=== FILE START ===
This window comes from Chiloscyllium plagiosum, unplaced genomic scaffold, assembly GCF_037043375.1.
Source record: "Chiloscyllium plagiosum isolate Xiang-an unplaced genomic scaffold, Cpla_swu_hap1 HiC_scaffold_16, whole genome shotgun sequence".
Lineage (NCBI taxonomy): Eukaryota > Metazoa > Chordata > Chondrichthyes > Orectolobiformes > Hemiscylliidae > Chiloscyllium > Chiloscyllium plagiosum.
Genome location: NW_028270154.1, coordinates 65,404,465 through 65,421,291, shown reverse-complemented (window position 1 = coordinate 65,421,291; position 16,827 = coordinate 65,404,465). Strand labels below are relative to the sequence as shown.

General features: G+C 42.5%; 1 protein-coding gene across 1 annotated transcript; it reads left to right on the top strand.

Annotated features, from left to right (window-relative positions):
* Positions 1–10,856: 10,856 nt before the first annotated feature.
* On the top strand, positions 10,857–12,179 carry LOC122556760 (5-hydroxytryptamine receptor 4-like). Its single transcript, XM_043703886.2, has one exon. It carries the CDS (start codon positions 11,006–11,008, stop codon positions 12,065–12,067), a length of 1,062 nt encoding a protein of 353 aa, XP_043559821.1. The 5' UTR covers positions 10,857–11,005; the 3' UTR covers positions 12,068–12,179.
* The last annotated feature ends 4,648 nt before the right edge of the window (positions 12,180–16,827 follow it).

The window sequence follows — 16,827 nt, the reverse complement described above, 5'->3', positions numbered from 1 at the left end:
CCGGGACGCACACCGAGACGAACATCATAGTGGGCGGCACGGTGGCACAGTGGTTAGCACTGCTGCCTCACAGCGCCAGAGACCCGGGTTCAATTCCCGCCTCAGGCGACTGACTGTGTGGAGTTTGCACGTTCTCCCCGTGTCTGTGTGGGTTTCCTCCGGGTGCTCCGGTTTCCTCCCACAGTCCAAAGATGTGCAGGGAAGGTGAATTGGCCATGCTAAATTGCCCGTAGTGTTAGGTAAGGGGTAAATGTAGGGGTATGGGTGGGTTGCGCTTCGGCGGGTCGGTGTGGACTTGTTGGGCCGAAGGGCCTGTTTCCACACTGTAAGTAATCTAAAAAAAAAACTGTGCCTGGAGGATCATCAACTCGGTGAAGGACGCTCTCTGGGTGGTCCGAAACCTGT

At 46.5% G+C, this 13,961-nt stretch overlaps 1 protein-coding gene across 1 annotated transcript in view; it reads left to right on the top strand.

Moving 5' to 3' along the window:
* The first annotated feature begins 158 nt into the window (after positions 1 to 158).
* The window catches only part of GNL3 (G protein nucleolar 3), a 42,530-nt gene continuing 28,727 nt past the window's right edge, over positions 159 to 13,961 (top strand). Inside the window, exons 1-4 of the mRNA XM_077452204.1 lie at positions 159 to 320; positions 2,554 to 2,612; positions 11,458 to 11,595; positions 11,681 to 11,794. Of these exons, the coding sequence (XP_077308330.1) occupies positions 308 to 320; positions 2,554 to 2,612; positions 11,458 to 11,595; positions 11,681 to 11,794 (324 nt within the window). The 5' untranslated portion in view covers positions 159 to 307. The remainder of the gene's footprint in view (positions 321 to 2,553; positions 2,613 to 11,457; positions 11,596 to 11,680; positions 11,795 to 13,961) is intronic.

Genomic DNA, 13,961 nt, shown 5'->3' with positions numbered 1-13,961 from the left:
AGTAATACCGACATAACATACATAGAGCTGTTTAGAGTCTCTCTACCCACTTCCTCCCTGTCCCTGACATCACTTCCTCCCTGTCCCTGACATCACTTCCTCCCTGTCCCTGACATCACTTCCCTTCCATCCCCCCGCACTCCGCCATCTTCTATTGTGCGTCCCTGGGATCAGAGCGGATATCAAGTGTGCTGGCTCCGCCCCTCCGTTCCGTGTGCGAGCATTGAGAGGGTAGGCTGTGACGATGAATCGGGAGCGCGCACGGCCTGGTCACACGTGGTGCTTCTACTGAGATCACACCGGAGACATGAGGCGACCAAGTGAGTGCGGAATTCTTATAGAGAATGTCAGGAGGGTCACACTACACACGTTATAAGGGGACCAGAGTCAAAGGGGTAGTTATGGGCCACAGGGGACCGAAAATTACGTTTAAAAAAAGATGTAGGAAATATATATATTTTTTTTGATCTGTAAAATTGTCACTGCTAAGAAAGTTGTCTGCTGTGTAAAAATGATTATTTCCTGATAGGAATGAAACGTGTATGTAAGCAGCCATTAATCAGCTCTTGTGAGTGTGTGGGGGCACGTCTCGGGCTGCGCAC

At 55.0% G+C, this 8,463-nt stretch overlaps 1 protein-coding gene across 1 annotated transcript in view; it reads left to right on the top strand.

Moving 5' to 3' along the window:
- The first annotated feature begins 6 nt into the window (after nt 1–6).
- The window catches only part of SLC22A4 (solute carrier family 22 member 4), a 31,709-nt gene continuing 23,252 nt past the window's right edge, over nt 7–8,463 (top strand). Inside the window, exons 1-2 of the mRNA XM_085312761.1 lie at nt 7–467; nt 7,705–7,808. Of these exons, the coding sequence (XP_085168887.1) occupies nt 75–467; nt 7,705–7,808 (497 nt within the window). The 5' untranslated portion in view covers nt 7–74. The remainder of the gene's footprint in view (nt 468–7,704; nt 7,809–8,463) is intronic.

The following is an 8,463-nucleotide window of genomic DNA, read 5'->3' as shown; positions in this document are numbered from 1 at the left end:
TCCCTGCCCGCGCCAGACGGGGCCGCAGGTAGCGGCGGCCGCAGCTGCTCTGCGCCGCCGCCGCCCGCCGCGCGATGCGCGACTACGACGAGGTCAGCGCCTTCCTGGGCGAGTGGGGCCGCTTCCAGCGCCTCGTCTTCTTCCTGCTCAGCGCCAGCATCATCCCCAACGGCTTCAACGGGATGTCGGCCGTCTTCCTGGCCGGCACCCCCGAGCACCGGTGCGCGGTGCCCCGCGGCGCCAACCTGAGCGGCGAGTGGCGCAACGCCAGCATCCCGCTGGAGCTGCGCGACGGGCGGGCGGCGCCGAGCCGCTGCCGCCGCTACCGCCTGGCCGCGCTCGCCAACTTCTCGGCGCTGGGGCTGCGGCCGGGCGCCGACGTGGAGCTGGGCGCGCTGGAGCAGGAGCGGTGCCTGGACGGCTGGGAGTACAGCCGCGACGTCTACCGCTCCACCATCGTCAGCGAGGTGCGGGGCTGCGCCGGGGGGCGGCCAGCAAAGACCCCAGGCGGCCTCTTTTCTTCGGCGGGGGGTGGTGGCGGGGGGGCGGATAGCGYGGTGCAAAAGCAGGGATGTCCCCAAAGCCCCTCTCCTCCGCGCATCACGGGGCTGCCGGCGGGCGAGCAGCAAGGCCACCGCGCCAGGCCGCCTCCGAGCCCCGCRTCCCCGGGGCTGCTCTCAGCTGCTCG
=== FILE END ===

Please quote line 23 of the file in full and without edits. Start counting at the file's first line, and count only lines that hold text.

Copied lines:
TCCCTGCCCGCGCCAGACGGGGCCGCAGGTAGCGGCGGCCGCAGCTGCTCTGCGCCGCCGCCGCCCGCCGCGCGATGCGCGACTACGACGAGGTCAGCGCCTTCCTGGGCGAGTGGGGCCGCTTCCAGCGCCTCGTCTTCTTCCTGCTCAGCGCCAGCATCATCCCCAACGGCTTCAACGGGATGTCGGCCGTCTTCCTGGCCGGCACCCCCGAGCACCGGTGCGCGGTGCCCCGCGGCGCCAACCTGAGCGGCGAGTGGCGCAACGCCAGCATCCCGCTGGAGCTGCGCGACGGGCGGGCGGCGCCGAGCCGCTGCCGCCGCTACCGCCTGGCCGCGCTCGCCAACTTCTCGGCGCTGGGGCTGCGGCCGGGCGCCGACGTGGAGCTGGGCGCGCTGGAGCAGGAGCGGTGCCTGGACGGCTGGGAGTACAGCCGCGACGTCTACCGCTCCACCATCGTCAGCGAGGTGCGGGGCTGCGCCGGGGGGCGGCCAGCAAAGACCCCAGGCGGCCTCTTTTCTTCGGCGGGGGGTGGTGGCGGGGGGGCGGATAGCGYGGTGCAAAAGCAGGGATGTCCCCAAAGCCCCTCTCCTCCGCGCATCACGGGGCTGCCGGCGGGCGAGCAGCAAGGCCACCGCGCCAGGCCGCCTCCGAGCCCCGCRTCCCCGGGGCTGCTCTCAGCTGCTCG